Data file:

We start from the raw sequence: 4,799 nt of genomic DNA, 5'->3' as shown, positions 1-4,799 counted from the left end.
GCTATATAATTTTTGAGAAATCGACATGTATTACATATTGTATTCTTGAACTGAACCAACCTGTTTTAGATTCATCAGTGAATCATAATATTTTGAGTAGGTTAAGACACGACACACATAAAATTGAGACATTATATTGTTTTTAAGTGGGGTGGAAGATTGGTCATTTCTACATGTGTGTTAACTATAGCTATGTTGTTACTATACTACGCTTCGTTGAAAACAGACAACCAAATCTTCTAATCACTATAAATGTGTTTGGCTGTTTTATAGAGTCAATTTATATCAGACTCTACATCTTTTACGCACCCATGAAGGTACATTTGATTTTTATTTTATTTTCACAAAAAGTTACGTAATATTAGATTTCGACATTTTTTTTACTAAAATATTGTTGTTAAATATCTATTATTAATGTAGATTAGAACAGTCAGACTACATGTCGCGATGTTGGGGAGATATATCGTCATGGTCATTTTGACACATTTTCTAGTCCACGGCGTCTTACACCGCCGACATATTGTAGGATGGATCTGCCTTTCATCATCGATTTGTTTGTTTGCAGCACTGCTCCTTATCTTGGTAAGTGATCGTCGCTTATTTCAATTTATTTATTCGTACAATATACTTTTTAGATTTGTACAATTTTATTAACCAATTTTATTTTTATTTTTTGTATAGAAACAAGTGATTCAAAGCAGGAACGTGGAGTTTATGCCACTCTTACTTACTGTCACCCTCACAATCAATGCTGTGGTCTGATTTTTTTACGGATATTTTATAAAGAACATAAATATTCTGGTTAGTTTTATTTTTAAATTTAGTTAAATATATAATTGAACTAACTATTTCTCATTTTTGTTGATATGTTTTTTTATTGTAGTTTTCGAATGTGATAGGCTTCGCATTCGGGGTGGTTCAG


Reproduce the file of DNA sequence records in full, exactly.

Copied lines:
We start from the raw sequence: 4,799 nt of genomic DNA, 5'->3' as shown, positions 1-4,799 counted from the left end.
GCTATATAATTTTTGAGAAATCGACATGTATTACATATTGTATTCTTGAACTGAACCAACCTGTTTTAGATTCATCAGTGAATCATAATATTTTGAGTAGGTTAAGACACGACACACATAAAATTGAGACATTATATTGTTTTTAAGTGGGGTGGAAGATTGGTCATTTCTACATGTGTGTTAACTATAGCTATGTTGTTACTATACTACGCTTCGTTGAAAACAGACAACCAAATCTTCTAATCACTATAAATGTGTTTGGCTGTTTTATAGAGTCAATTTATATCAGACTCTACATCTTTTACGCACCCATGAAGGTACATTTGATTTTTATTTTATTTTCACAAAAAGTTACGTAATATTAGATTTCGACATTTTTTTTACTAAAATATTGTTGTTAAATATCTATTATTAATGTAGATTAGAACAGTCAGACTACATGTCGCGATGTTGGGGAGATATATCGTCATGGTCATTTTGACACATTTTCTAGTCCACGGCGTCTTACACCGCCGACATATTGTAGGATGGATCTGCCTTTCATCATCGATTTGTTTGTTTGCAGCACTGCTCCTTATCTTGGTAAGTGATCGTCGCTTATTTCAATTTATTTATTCGTACAATATACTTTTTAGATTTGTACAATTTTATTAACCAATTTTATTTTTATTTTTTGTATAGAAACAAGTGATTCAAAGCAGGAACGTGGAGTTTATGCCACTCTTACTTACTGTCACCCTCACAATCAATGCTGTGGTCTGATTTTTTTACGGATATTTTATAAAGAACATAAATATTCTGGTTAGTTTTATTTTTAAATTTAGTTAAATATATAATTGAACTAACTATTTCTCATTTTTGTTGATATGTTTTTTTATTGTAGTTTTCGAATGTGATAGGCTTCGCATTCGGGGTGGTTCAG